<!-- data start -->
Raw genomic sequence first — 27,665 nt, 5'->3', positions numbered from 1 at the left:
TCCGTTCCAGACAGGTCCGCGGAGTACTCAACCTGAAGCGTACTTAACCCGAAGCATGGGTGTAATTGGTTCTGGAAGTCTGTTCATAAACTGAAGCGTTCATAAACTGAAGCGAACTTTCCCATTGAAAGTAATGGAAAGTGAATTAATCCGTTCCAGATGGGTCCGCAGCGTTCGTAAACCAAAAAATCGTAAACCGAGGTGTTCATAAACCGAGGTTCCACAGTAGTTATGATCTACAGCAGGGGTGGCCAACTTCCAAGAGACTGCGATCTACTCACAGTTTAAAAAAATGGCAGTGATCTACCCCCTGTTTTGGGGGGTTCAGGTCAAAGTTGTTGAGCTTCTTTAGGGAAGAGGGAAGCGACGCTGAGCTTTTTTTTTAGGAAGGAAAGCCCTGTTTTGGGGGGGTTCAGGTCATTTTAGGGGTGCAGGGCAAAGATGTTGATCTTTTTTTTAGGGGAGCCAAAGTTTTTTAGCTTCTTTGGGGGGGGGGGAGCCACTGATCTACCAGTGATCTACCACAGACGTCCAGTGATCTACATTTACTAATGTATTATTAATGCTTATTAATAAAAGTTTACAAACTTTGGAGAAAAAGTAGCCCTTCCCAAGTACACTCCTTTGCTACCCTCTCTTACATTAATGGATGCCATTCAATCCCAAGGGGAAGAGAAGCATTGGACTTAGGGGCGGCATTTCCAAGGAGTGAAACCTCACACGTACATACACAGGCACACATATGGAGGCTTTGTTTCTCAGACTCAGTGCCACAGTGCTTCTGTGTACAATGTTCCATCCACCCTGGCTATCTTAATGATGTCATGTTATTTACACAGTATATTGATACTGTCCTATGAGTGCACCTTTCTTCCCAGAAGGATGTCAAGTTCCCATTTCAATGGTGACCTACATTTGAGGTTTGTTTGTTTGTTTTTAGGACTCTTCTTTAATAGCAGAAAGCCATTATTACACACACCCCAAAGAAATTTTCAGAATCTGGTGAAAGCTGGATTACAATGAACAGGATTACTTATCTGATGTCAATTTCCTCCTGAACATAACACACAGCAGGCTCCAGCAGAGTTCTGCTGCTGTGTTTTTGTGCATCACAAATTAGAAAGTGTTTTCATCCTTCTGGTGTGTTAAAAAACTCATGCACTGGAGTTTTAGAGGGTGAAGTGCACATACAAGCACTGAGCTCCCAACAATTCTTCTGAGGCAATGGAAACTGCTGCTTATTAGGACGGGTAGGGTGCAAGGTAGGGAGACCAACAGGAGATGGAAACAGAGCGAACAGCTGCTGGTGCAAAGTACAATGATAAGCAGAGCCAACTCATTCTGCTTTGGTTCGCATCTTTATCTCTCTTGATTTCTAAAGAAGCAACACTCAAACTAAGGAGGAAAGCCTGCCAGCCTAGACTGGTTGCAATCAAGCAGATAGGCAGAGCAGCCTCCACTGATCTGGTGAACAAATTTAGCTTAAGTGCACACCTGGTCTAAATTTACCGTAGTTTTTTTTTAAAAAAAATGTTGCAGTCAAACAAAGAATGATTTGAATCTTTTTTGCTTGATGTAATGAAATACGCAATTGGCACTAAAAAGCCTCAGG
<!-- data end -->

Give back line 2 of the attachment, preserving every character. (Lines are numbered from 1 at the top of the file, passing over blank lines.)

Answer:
TCCGTTCCAGACAGGTCCGCGGAGTACTCAACCTGAAGCGTACTTAACCCGAAGCATGGGTGTAATTGGTTCTGGAAGTCTGTTCATAAACTGAAGCGTTCATAAACTGAAGCGAACTTTCCCATTGAAAGTAATGGAAAGTGAATTAATCCGTTCCAGATGGGTCCGCAGCGTTCGTAAACCAAAAAATCGTAAACCGAGGTGTTCATAAACCGAGGTTCCACAGTAGTTATGATCTACAGCAGGGGTGGCCAACTTCCAAGAGACTGCGATCTACTCACAGTTTAAAAAAATGGCAGTGATCTACCCCCTGTTTTGGGGGGTTCAGGTCAAAGTTGTTGAGCTTCTTTAGGGAAGAGGGAAGCGACGCTGAGCTTTTTTTTTAGGAAGGAAAGCCCTGTTTTGGGGGGGTTCAGGTCATTTTAGGGGTGCAGGGCAAAGATGTTGATCTTTTTTTTAGGGGAGCCAAAGTTTTTTAGCTTCTTTGGGGGGGGGGGAGCCACTGATCTACCAGTGATCTACCACAGACGTCCAGTGATCTACATTTACTAATGTATTATTAATGCTTATTAATAAAAGTTTACAAACTTTGGAGAAAAAGTAGCCCTTCCCAAGTACACTCCTTTGCTACCCTCTCTTACATTAATGGATGCCATTCAATCCCAAGGGGAAGAGAAGCATTGGACTTAGGGGCGGCATTTCCAAGGAGTGAAACCTCACACGTACATACACAGGCACACATATGGAGGCTTTGTTTCTCAGACTCAGTGCCACAGTGCTTCTGTGTACAATGTTCCATCCACCCTGGCTATCTTAATGATGTCATGTTATTTACACAGTATATTGATACTGTCCTATGAGTGCACCTTTCTTCCCAGAAGGATGTCAAGTTCCCATTTCAATGGTGACCTACATTTGAGGTTTGTTTGTTTGTTTTTAGGACTCTTCTTTAATAGCAGAAAGCCATTATTACACACACCCCAAAGAAATTTTCAGAATCTGGTGAAAGCTGGATTACAATGAACAGGATTACTTATCTGATGTCAATTTCCTCCTGAACATAACACACAGCAGGCTCCAGCAGAGTTCTGCTGCTGTGTTTTTGTGCATCACAAATTAGAAAGTGTTTTCATCCTTCTGGTGTGTTAAAAAACTCATGCACTGGAGTTTTAGAGGGTGAAGTGCACATACAAGCACTGAGCTCCCAACAATTCTTCTGAGGCAATGGAAACTGCTGCTTATTAGGACGGGTAGGGTGCAAGGTAGGGAGACCAACAGGAGATGGAAACAGAGCGAACAGCTGCTGGTGCAAAGTACAATGATAAGCAGAGCCAACTCATTCTGCTTTGGTTCGCATCTTTATCTCTCTTGATTTCTAAAGAAGCAACACTCAAACTAAGGAGGAAAGCCTGCCAGCCTAGACTGGTTGCAATCAAGCAGATAGGCAGAGCAGCCTCCACTGATCTGGTGAACAAATTTAGCTTAAGTGCACACCTGGTCTAAATTTACCGTAGTTTTTTTTTAAAAAAAATGTTGCAGTCAAACAAAGAATGATTTGAATCTTTTTTGCTTGATGTAATGAAATACGCAATTGGCACTAAAAAGCCTCAGG